The Scale-ing House in South Korea

The Scale-ing House in South Korea

In some regions the lack of space drives architects to focus more on the functionality of the design and less on its aesthetics. One such area is Pangyo where everyone’s goal is to accommodate as many houses as possible. In 2013 JOHO Architecture designed here a residence with a living space of 128 square meters and an interesting form.

The Scale-ing House in South Korea Building

The Scale-ing House in South Korea Back

The Scale-ing House in South Korea Bricks

The idea here was to close off the view to the neighboring buildings and to open the interior towards views of the surroundings. The limitations of the project were obvious but even so the architects managed to make it look really inviting, especially with that brick exterior that they painted gray.

The Long Brick House in Hungary

The Long Brick House in Hungary

The Long Brick House in Hungary View

modern The Long Brick House in Hungary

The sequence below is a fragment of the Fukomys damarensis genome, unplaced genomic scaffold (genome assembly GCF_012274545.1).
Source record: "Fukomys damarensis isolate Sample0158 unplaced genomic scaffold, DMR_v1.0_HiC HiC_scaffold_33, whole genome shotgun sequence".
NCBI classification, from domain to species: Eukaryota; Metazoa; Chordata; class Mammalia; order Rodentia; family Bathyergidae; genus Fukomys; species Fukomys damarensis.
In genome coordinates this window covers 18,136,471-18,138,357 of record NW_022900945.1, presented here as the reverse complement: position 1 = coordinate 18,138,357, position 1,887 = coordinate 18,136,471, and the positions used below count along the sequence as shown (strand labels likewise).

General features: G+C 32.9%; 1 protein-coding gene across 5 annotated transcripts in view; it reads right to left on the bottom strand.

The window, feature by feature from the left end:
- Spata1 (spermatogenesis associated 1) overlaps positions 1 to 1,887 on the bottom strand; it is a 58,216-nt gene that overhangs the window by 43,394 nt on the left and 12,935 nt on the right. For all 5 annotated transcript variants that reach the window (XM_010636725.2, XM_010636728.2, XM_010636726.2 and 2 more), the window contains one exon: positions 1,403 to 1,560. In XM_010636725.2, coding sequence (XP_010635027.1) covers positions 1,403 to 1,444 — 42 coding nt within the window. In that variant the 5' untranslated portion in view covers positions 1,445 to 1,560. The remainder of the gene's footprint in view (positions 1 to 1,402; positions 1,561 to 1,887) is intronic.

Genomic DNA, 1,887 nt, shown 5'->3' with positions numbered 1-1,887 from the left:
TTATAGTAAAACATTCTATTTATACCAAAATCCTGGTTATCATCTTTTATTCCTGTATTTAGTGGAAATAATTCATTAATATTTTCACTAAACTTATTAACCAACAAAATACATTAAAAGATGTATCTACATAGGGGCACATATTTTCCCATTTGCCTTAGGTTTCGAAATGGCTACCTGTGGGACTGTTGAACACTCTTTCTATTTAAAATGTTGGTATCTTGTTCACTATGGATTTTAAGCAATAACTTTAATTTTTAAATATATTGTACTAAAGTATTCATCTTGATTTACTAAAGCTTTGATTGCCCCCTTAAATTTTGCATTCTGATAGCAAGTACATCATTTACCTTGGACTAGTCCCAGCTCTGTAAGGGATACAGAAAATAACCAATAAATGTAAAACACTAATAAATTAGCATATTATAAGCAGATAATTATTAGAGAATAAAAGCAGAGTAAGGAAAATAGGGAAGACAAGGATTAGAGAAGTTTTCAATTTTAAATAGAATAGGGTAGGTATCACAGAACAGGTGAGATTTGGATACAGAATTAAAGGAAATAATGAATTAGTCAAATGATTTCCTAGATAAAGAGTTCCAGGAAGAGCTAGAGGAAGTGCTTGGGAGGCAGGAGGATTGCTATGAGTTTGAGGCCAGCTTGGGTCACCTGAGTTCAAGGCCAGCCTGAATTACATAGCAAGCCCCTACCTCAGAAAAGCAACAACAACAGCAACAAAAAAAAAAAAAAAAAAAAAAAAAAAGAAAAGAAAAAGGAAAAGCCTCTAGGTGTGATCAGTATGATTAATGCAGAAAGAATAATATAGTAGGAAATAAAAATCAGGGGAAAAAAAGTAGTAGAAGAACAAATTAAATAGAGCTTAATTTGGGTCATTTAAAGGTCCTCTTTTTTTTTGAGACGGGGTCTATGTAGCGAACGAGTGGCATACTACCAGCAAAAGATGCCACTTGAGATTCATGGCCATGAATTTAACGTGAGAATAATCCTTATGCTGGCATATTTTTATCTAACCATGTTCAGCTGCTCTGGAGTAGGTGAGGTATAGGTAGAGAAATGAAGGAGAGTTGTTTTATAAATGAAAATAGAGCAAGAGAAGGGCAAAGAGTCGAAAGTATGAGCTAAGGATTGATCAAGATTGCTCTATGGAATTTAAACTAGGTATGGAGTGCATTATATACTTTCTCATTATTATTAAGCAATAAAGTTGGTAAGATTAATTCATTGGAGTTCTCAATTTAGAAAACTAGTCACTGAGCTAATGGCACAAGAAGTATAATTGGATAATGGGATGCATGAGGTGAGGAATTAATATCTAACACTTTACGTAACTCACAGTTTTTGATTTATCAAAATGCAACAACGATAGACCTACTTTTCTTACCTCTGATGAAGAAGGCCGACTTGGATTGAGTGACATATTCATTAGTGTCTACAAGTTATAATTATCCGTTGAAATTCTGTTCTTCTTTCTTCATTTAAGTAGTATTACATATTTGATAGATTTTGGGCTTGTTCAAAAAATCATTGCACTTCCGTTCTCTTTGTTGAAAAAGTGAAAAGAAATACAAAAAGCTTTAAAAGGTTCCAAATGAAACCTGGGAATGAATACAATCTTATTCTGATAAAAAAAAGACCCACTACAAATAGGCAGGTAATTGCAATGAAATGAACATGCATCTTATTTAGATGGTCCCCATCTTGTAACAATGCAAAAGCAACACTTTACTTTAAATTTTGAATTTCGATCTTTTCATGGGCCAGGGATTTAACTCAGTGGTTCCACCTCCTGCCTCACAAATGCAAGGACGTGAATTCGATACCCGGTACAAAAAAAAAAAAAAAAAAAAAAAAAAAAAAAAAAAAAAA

A lot of times the exterior design of the house is also a reflection of its interior. However, sometimes that’s not exactly accurate. The Long Brick House located in Hungary has a brick exterior shell which could suggests a traditional design. The interior, however, is a combination of classical and modern influences and is defined mostly by light and neutral colors. The house was built in 2013 by Foldes Architects.

A 1900s residence in Toronto

A 1900s residence in Toronto

The classic architecture of this house in Toronto is really charming. The house was originally built in the early 1900s and it still preserves some of that beauty. It has a pitched roof and a brick facade. Behind this shell ides a modern and fresh interior designed by Johnson Chou. There’s definitely a strong contrast between the interior and the exterior of the house allowing the structure to be a sort of bridge between two eras.

You’re reading Brick Houses That Form A Bridge Between Past And Present , originally posted on Homedit. If you enjoyed this post, be sure to follow Homedit on TwitterFacebook and Pinterest.